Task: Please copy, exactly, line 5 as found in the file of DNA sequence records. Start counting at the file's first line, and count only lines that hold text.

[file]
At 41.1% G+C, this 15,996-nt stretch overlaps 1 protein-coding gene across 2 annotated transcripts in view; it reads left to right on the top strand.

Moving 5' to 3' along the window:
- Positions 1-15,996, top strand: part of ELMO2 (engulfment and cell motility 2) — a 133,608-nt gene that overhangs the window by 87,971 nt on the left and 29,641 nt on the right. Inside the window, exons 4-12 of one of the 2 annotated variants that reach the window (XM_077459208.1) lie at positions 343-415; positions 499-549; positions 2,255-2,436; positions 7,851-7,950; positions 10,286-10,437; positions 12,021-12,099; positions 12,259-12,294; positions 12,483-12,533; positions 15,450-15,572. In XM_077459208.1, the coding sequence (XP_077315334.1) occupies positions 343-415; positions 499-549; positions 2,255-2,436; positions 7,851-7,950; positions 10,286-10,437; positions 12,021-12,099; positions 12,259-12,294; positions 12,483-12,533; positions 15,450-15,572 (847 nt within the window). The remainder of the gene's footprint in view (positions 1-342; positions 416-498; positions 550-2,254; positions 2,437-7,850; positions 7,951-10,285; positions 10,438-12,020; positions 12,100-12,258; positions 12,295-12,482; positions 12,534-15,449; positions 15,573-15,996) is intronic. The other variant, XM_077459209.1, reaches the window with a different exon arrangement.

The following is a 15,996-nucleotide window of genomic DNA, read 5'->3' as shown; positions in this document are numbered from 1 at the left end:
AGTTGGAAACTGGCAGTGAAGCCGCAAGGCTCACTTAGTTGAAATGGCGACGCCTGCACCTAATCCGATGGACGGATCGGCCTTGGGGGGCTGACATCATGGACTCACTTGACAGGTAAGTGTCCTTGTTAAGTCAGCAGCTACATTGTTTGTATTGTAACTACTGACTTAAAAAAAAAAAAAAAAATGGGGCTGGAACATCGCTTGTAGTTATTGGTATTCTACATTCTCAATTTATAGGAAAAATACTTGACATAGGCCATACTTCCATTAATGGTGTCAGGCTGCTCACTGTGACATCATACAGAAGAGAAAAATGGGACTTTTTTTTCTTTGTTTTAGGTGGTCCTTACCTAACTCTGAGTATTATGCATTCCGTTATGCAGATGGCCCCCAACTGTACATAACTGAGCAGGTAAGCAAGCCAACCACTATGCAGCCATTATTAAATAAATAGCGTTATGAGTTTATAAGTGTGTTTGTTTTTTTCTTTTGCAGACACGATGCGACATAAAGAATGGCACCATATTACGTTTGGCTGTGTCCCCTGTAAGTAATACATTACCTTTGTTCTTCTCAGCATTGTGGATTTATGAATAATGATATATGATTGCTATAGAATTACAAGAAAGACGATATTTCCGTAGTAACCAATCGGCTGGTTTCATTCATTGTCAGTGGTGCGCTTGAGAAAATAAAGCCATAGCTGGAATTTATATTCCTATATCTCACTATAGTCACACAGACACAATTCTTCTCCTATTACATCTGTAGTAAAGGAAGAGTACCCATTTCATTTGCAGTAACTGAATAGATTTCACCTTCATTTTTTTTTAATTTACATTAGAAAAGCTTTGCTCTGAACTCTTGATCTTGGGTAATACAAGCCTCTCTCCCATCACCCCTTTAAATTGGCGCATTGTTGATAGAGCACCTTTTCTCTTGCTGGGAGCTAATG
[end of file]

AGTTGGAAACTGGCAGTGAAGCCGCAAGGCTCACTTAGTTGAAATGGCGACGCCTGCACCTAATCCGATGGACGGATCGGCCTTGGGGGGCTGACATCATGGACTCACTTGACAGGTAAGTGTCCTTGTTAAGTCAGCAGCTACATTGTTTGTATTGTAACTACTGACTTAAAAAAAAAAAAAAAAATGGGGCTGGAACATCGCTTGTAGTTATTGGTATTCTACATTCTCAATTTATAGGAAAAATACTTGACATAGGCCATACTTCCATTAATGGTGTCAGGCTGCTCACTGTGACATCATACAGAAGAGAAAAATGGGACTTTTTTTTCTTTGTTTTAGGTGGTCCTTACCTAACTCTGAGTATTATGCATTCCGTTATGCAGATGGCCCCCAACTGTACATAACTGAGCAGGTAAGCAAGCCAACCACTATGCAGCCATTATTAAATAAATAGCGTTATGAGTTTATAAGTGTGTTTGTTTTTTTCTTTTGCAGACACGATGCGACATAAAGAATGGCACCATATTACGTTTGGCTGTGTCCCCTGTAAGTAATACATTACCTTTGTTCTTCTCAGCATTGTGGATTTATGAATAATGATATATGATTGCTATAGAATTACAAGAAAGACGATATTTCCGTAGTAACCAATCGGCTGGTTTCATTCATTGTCAGTGGTGCGCTTGAGAAAATAAAGCCATAGCTGGAATTTATATTCCTATATCTCACTATAGTCACACAGACACAATTCTTCTCCTATTACATCTGTAGTAAAGGAAGAGTACCCATTTCATTTGCAGTAACTGAATAGATTTCACCTTCATTTTTTTTTAATTTACATTAGAAAAGCTTTGCTCTGAACTCTTGATCTTGGGTAATACAAGCCTCTCTCCCATCACCCCTTTAAATTGGCGCATTGTTGATAGAGCACCTTTTCTCTTGCTGGGAGCTAATG